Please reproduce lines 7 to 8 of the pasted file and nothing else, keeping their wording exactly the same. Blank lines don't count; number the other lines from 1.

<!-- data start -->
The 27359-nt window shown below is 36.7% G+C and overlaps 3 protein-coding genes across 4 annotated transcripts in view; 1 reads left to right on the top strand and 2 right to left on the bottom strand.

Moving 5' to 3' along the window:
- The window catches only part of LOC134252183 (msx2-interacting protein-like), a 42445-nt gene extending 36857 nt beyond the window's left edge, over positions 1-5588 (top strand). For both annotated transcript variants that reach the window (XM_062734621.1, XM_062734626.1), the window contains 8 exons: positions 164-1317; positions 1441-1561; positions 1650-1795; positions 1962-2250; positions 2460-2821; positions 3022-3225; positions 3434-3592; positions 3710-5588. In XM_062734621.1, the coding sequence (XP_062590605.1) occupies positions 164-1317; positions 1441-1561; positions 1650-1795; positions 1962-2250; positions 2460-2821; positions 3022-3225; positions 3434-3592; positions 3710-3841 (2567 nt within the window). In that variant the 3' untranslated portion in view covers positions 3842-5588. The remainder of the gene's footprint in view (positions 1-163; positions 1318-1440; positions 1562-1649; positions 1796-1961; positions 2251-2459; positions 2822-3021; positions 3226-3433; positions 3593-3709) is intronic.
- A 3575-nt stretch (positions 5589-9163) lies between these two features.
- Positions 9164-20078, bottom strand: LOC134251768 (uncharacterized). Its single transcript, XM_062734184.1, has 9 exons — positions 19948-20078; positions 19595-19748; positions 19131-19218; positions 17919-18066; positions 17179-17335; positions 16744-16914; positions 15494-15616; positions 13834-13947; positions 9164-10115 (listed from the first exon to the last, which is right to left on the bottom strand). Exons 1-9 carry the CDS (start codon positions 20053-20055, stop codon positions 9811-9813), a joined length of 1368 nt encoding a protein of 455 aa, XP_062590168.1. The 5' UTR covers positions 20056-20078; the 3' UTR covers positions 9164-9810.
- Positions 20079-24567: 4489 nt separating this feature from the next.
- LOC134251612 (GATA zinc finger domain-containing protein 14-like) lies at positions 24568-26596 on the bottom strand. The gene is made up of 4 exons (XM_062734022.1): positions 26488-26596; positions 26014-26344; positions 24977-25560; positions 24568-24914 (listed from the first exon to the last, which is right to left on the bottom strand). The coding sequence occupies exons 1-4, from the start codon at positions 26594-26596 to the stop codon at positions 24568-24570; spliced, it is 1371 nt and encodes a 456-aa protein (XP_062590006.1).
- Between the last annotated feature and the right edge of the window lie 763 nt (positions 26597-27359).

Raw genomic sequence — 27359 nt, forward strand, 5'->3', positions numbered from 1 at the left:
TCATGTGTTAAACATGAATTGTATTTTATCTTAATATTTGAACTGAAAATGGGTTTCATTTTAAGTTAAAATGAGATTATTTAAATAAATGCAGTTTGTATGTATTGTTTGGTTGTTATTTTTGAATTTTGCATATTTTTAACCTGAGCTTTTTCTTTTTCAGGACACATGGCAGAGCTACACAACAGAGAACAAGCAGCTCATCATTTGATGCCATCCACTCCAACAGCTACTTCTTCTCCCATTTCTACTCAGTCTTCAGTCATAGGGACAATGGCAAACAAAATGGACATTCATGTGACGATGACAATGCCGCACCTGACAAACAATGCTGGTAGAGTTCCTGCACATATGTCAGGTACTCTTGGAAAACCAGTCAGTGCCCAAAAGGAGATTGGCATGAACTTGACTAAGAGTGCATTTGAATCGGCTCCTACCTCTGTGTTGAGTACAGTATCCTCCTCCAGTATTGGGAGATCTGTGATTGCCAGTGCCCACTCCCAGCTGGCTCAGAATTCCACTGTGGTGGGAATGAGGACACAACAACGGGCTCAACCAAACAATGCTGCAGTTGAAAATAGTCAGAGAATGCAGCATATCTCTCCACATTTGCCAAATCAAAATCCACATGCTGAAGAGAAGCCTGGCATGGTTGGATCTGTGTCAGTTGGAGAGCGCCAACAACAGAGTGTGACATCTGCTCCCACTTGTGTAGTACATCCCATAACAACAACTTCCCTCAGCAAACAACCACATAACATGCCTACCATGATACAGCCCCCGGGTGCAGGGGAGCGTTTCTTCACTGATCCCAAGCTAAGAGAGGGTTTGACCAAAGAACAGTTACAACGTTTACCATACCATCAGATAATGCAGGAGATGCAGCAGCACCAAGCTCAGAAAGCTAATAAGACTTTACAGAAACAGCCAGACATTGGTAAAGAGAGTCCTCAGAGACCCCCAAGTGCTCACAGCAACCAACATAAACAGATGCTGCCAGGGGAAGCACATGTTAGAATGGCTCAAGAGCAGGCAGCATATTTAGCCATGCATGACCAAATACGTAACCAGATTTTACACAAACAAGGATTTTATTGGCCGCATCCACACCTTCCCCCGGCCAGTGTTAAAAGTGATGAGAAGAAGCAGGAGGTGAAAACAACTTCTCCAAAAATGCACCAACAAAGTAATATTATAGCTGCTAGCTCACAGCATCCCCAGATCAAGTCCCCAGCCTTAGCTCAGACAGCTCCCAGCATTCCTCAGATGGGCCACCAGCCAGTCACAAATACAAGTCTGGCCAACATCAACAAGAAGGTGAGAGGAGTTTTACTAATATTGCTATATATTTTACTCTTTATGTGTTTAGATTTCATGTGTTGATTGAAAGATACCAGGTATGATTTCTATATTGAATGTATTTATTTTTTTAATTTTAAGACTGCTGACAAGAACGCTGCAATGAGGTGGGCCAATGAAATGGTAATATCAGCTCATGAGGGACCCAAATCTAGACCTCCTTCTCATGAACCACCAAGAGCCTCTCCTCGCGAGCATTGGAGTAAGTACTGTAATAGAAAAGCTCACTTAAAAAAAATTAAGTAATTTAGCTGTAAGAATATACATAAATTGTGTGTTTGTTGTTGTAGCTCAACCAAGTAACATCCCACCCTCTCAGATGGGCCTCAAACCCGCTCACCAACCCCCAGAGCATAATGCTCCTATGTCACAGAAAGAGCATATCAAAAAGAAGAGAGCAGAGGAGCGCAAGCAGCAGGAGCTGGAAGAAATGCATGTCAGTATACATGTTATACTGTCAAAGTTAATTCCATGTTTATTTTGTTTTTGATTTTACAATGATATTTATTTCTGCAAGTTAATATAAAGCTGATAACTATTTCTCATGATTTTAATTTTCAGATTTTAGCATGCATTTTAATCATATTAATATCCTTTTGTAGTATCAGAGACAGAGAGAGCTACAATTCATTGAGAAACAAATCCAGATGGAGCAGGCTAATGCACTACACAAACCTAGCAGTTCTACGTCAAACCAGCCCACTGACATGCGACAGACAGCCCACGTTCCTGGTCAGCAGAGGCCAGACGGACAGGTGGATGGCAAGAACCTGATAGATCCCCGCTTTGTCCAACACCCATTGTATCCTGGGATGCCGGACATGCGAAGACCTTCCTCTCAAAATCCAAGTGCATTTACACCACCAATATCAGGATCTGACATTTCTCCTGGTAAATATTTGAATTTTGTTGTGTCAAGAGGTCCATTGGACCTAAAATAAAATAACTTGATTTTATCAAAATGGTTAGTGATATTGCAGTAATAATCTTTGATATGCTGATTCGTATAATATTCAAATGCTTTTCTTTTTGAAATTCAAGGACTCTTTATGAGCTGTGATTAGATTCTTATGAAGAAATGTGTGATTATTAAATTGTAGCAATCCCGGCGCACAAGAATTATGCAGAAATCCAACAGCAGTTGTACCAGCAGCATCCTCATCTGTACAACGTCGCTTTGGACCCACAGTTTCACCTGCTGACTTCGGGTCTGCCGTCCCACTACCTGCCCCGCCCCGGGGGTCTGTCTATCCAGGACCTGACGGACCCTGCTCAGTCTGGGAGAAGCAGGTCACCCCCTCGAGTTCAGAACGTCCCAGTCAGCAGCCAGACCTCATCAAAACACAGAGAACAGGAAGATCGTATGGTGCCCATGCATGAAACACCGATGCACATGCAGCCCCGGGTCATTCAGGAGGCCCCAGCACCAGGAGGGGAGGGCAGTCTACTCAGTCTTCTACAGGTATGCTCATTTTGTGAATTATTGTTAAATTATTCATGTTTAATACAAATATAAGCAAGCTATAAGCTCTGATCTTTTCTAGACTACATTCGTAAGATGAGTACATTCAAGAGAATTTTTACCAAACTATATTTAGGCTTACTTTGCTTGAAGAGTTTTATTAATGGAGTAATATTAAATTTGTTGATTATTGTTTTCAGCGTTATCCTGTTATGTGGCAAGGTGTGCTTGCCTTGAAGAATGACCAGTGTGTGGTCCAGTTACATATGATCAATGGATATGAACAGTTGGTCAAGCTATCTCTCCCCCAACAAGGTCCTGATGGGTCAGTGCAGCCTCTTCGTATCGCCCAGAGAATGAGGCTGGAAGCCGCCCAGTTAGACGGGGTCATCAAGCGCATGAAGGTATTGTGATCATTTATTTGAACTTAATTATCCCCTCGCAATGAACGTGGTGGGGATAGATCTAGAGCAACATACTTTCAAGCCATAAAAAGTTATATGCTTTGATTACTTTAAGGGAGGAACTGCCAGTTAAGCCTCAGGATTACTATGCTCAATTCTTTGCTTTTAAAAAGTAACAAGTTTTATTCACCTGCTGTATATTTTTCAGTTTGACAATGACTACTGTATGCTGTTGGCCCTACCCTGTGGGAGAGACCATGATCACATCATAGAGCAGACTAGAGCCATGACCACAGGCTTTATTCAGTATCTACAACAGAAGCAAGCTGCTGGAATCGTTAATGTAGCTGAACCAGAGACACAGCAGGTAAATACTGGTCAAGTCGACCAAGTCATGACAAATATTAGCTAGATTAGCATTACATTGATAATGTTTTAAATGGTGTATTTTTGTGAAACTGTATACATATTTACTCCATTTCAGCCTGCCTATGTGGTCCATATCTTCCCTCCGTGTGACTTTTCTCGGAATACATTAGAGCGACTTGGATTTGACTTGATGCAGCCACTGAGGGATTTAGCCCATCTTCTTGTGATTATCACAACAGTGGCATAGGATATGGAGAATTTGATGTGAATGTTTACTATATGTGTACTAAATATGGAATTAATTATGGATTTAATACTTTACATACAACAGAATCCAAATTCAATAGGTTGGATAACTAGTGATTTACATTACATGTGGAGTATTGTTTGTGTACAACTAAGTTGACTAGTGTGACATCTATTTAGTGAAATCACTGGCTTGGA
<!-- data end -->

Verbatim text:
- LOC134251612 (GATA zinc finger domain-containing protein 14-like) lies at positions 24568-26596 on the bottom strand. The gene is made up of 4 exons (XM_062734022.1): positions 26488-26596; positions 26014-26344; positions 24977-25560; positions 24568-24914 (listed from the first exon to the last, which is right to left on the bottom strand). The coding sequence occupies exons 1-4, from the start codon at positions 26594-26596 to the stop codon at positions 24568-24570; spliced, it is 1371 nt and encodes a 456-aa protein (XP_062590006.1).
- Between the last annotated feature and the right edge of the window lie 763 nt (positions 26597-27359).